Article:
What Happens If You Don’t Replace Missing Teeth?
Do you have missing or damaged teeth? If you still have the majority of your natural teeth, you may not see the need to replace or repair your missing teeth, especially if the missing teeth are not visible in the front of the mouth. But just because you may feel like you don’t need to replace the teeth that are missing, doesn’t mean you shouldn’t. In fact, failing to replace missing teeth can have a significant negative impact on your oral and physical health. Below is more information on what can happen if you don’t replace your missing teeth.
Risks Associated with Missing Teeth
If you choose not to replace your missing teeth, you may be at a greater risk to experience the following:
Misaligned Teeth: When a tooth is left missing, the empty space allows room for the neighboring teeth to start shifting. Shifting teeth can cause teeth that were once straight to become crooked or misaligned. This shifting can also create issues for dental hygiene. Teeth that are crowded become harder to floss and keep clean.
Misaligned Bite: As the teeth shift to fill the empty space, it can change the way they come together, creating an improper or misaligned bite. Bite issues may cause bruxism, the habitual grinding of the teeth, a jaw disorder, or excessive wear and tear on the healthy teeth. These issues can promote damage to the enamel of teeth, tension headaches, tooth sensitivity and more.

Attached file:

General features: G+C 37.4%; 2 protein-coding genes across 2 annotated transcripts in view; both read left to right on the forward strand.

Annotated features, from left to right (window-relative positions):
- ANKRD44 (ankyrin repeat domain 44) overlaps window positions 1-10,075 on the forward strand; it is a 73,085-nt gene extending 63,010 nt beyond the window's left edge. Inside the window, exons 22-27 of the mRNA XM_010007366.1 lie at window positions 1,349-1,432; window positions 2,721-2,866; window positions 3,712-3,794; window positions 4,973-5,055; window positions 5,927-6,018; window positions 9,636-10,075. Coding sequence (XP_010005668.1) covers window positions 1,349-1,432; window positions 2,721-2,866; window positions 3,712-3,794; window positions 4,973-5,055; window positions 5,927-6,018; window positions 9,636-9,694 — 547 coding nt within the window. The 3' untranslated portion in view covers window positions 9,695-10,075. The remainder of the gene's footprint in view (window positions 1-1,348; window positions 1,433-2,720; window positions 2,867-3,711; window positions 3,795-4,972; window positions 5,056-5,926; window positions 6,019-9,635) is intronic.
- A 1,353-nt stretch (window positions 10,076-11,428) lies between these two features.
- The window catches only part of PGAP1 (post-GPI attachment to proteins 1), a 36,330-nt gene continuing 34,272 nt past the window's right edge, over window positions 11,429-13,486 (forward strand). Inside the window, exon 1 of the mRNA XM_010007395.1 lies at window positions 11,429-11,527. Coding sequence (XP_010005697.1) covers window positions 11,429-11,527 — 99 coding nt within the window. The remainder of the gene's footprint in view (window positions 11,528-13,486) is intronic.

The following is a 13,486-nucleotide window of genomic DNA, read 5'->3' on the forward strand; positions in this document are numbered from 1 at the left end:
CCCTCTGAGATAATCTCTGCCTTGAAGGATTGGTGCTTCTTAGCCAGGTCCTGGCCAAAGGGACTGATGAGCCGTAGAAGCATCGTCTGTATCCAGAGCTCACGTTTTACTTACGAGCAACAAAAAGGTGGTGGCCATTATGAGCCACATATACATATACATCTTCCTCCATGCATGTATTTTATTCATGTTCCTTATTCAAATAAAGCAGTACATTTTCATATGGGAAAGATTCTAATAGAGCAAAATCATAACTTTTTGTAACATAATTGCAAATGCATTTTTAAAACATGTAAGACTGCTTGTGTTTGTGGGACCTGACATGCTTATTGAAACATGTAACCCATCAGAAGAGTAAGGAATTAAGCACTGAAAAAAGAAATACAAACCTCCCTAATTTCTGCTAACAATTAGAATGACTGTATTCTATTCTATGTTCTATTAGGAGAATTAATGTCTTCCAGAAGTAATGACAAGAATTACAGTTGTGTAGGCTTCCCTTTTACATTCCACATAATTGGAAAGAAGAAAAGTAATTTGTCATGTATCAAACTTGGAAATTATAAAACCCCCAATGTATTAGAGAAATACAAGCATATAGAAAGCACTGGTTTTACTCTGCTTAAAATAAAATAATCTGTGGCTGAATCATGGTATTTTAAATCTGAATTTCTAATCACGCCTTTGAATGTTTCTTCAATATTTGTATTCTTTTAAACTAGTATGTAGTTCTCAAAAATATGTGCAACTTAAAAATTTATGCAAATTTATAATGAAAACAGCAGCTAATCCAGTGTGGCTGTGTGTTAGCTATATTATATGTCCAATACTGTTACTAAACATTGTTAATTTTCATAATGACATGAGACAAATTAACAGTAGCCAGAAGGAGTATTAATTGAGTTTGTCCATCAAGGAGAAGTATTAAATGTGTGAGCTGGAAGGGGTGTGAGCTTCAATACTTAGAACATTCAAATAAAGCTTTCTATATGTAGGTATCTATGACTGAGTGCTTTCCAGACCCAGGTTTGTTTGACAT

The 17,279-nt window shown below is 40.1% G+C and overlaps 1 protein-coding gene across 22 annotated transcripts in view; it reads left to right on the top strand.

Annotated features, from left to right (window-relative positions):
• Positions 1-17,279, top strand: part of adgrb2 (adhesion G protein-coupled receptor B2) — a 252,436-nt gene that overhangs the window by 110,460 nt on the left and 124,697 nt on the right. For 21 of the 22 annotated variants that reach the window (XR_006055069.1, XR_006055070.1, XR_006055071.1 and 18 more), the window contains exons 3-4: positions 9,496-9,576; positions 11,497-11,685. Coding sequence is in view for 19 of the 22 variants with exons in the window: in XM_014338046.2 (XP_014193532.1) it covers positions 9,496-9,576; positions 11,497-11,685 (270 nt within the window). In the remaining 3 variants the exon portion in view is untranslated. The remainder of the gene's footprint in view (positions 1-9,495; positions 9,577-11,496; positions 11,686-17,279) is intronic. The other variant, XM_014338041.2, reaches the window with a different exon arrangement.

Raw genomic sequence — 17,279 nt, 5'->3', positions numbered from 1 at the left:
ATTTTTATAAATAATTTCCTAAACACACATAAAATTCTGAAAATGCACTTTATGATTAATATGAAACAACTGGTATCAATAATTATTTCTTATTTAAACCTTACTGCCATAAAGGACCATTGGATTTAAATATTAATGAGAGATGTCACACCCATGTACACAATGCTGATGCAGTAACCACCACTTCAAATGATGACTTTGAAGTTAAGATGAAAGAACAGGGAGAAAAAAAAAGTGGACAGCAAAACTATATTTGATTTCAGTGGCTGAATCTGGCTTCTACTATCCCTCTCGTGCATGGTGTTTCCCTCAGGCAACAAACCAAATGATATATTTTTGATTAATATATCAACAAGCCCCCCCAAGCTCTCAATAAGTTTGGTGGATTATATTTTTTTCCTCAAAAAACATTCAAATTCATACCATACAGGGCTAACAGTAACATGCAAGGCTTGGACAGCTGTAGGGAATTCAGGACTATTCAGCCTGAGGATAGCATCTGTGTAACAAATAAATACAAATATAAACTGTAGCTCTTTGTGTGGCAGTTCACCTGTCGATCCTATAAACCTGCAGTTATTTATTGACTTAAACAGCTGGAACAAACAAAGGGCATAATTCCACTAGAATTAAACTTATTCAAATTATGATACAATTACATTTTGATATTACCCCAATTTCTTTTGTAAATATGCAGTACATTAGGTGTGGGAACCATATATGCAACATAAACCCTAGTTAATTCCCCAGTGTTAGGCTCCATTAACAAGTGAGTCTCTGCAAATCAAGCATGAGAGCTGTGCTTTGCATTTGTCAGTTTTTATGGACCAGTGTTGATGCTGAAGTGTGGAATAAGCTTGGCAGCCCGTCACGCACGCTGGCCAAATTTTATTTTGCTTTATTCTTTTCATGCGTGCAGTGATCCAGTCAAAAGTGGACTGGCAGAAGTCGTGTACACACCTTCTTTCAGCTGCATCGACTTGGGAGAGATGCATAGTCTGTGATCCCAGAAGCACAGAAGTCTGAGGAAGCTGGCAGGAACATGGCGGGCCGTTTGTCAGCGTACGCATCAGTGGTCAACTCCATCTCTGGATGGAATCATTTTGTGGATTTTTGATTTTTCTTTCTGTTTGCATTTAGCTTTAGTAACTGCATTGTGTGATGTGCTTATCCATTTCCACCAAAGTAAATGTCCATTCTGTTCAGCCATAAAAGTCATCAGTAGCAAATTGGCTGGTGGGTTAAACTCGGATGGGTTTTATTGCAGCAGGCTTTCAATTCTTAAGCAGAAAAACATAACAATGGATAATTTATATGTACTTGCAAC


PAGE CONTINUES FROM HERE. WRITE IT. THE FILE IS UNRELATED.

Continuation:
Increase the Risk for Losing More Teeth: A missing tooth can start a domino effect of tooth loss. As healthy teeth shift into the missing space, the roots can be weakened. Additionally, the missing tooth can cause weakening of the jawbone and infection in the gums. When a tooth is not replaced it may increase the risk of losing more teeth by 30%.
Bone Loss: A missing tooth can also trigger bone loss in the jawbone. Without the tooth to stimulate the bone to continue to grow, the jawbone will begin to deteriorate where the missing tooth once was. This deterioration may also weaken the surrounding teeth and lead to further bone loss.
Headaches. When adults are missing teeth, they have a tendency to change the way they talk and chew. Regularly chewing on one side of the mouth can lead to the uneven use of muscles, eventually causing chronic and persistent headaches.
Greater Risk for Health Issues: A missing tooth can increase the risk for getting gum disease. Gum disease can lead to many other serious health issues like heart disease, diabetes, Alzheimer’s and cancer. How does a missing tooth promote gum disease? The gap in the gums becomes an accessible entry point for bacteria. This bacteria may eventually lead to gum disease, tooth loss, and more bone loss. Additionally, having missing teeth can make it challenging to eat a diet rich in healthy and nutritious foods. Without a healthy diet, a patient may develop nutritional deficiencies over time which can affect their overall health.